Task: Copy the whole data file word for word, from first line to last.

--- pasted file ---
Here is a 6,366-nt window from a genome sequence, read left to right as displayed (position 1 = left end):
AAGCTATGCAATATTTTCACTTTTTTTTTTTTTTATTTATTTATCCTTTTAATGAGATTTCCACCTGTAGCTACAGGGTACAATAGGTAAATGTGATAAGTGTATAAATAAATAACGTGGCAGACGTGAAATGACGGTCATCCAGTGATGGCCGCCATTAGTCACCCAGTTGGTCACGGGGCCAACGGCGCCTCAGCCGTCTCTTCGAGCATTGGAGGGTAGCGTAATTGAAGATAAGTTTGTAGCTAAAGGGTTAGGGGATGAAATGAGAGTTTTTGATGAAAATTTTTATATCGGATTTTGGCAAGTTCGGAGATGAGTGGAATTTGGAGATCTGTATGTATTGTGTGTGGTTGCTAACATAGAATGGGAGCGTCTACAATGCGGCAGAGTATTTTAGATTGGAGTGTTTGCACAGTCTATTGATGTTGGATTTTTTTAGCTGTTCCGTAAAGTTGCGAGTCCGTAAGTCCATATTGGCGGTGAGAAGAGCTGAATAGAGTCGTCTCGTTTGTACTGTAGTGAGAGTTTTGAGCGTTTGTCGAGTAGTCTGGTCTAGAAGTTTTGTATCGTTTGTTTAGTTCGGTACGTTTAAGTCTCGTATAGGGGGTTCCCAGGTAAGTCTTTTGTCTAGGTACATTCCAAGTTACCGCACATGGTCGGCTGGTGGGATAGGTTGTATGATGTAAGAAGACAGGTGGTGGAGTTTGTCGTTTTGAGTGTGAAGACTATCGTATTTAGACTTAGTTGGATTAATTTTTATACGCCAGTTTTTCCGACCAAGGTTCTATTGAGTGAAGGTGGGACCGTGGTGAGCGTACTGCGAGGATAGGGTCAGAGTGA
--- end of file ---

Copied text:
Here is a 6,366-nt window from a genome sequence, read left to right as displayed (position 1 = left end):
AAGCTATGCAATATTTTCACTTTTTTTTTTTTTTATTTATTTATCCTTTTAATGAGATTTCCACCTGTAGCTACAGGGTACAATAGGTAAATGTGATAAGTGTATAAATAAATAACGTGGCAGACGTGAAATGACGGTCATCCAGTGATGGCCGCCATTAGTCACCCAGTTGGTCACGGGGCCAACGGCGCCTCAGCCGTCTCTTCGAGCATTGGAGGGTAGCGTAATTGAAGATAAGTTTGTAGCTAAAGGGTTAGGGGATGAAATGAGAGTTTTTGATGAAAATTTTTATATCGGATTTTGGCAAGTTCGGAGATGAGTGGAATTTGGAGATCTGTATGTATTGTGTGTGGTTGCTAACATAGAATGGGAGCGTCTACAATGCGGCAGAGTATTTTAGATTGGAGTGTTTGCACAGTCTATTGATGTTGGATTTTTTTAGCTGTTCCGTAAAGTTGCGAGTCCGTAAGTCCATATTGGCGGTGAGAAGAGCTGAATAGAGTCGTCTCGTTTGTACTGTAGTGAGAGTTTTGAGCGTTTGTCGAGTAGTCTGGTCTAGAAGTTTTGTATCGTTTGTTTAGTTCGGTACGTTTAAGTCTCGTATAGGGGGTTCCCAGGTAAGTCTTTTGTCTAGGTACATTCCAAGTTACCGCACATGGTCGGCTGGTGGGATAGGTTGTATGATGTAAGAAGACAGGTGGTGGAGTTTGTCGTTTTGAGTGTGAAGACTATCGTATTTAGACTTAGTTGGATTAATTTTTATACGCCAGTTTTTCCGACCAAGGTTCTATTGAGTGAAGGTGGGACCGTGGTGAGCGTACTGCGAGGATAGGGTCAGAGTGA